TMA2 completed (and backed up twice, thrice and more). Continuing to look at the self, the course materials stepped back from Lacan’s ‘subject of language’ approach to the early psychoanalysis of Freud and Klein. TMA2 was about the effect of Kleinian thought on social relations compared with more recent developments in sociology. In psychoanalysis the root of identity is underpinned by primitive emotions and desires; a product of unconscious reactions to early experience. We learn to repress socially unacceptable behaviours and develop defences, which sometimes turn to neuroses, in later life. Sociologists such as Giddens, deny there is an unconscious layer and suggest that identity is a product of post-traditional culture. Freed up from pre-established restraints of family, subjectivity is about reflexivity; founded on future possibilities, based on individual choice. Psychoanalysis has largely been replaced by psychodynamic counselling and the origin of the authentic self transferred from the internal psyche to the external environment.
I wonder where Jung is in all of this. Subjectivity for Jung was inherent “. . . Man brings with him at birth the ground-plan of his nature. . . .” (Collected Works 4: 728) Neither a product of an unknown psyche nor a cultural response, identity was part of a shared spiritual experience. “In some way or other we are part of a single, all-embracing psyche, a single ‘greatest man. . . .'” (The Spiritual Problem of Modern Man [Collected Works 10: 175])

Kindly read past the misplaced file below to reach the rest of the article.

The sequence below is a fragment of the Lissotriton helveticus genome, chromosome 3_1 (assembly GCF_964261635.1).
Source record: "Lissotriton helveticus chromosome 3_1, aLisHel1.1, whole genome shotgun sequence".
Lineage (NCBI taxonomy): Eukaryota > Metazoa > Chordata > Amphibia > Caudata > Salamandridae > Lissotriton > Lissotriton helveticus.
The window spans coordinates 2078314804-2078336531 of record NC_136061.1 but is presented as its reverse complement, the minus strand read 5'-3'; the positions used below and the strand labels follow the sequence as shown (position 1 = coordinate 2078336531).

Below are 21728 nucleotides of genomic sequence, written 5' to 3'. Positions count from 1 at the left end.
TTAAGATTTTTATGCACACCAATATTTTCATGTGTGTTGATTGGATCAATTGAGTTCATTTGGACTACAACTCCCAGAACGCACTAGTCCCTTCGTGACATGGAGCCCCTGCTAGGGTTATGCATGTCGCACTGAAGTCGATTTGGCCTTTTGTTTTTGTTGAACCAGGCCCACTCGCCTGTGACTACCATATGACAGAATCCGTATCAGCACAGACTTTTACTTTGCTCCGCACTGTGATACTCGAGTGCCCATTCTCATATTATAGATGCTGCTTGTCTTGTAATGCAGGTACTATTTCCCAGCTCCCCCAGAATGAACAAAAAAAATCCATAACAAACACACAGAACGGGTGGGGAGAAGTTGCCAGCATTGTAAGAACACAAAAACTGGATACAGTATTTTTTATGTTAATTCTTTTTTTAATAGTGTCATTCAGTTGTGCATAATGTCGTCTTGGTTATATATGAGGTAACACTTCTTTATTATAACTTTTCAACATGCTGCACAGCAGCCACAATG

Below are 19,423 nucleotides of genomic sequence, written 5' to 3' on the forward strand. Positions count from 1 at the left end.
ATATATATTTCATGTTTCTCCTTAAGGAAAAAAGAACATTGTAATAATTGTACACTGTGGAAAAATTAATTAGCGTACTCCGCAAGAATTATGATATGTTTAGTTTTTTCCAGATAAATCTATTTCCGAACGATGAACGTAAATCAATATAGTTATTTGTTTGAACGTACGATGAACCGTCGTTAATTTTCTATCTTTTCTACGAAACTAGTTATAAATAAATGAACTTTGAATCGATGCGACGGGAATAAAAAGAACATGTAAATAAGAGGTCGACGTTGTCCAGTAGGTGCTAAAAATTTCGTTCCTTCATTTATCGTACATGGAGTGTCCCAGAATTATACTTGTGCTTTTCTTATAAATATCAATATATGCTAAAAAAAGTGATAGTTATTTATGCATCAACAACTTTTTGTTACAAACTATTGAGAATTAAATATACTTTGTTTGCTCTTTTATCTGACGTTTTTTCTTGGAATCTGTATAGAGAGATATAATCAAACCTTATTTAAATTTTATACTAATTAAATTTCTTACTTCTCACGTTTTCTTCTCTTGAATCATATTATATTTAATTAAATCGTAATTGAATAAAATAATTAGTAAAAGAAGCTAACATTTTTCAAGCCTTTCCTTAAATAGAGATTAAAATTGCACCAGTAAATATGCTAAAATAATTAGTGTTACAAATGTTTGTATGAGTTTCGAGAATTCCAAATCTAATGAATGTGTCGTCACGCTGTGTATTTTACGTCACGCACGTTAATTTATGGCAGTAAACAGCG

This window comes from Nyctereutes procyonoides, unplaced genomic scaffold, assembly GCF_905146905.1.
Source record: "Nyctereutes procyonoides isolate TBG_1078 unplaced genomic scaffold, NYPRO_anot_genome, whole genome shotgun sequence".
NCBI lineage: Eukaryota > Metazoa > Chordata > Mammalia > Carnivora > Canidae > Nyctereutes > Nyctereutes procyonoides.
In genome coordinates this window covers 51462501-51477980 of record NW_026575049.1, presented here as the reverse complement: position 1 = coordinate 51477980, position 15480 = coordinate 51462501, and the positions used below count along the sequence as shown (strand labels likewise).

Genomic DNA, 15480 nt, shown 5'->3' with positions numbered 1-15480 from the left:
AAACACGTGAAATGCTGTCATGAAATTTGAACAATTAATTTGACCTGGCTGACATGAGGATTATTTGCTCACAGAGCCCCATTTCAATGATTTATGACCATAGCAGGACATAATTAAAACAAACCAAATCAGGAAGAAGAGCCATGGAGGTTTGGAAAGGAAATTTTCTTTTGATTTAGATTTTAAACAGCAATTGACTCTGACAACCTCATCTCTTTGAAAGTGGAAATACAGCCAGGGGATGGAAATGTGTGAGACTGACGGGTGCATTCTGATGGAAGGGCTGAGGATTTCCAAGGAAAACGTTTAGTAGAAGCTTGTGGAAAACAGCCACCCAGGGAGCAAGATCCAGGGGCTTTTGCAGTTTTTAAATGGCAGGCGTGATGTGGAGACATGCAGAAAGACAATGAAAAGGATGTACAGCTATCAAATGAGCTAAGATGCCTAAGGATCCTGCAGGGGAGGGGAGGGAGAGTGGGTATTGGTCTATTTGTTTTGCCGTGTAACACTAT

What’s been most interesting about this unit is the evidence of a changing knowledge base but Jung seems to have slipped out of the frame altogether. What’s missing often says more than what is present. As what we don’t say reveals more about us than what we do. One problem with Jung is that he was seen as discrediting Christianity and his reputation unfairly damaged. Unfairly because Freud was also anti-religion and far more vehemently so. But I wonder if there is another reason. In an era of individualism, and dominance of the narcissistic personality type, it’s maybe not surprising that the idea of a shared spirituality is downplayed. With sharing comes responsibility and in a postmodern, post-traditional society, that’s no longer a popular idea. However, to cover Freudian psychoanalysis without at least a mention of his one time partner or his work on myths, symbols, archetypes and the collective unconscious is a loss and discredits his contribution to the literature on the identity of the self.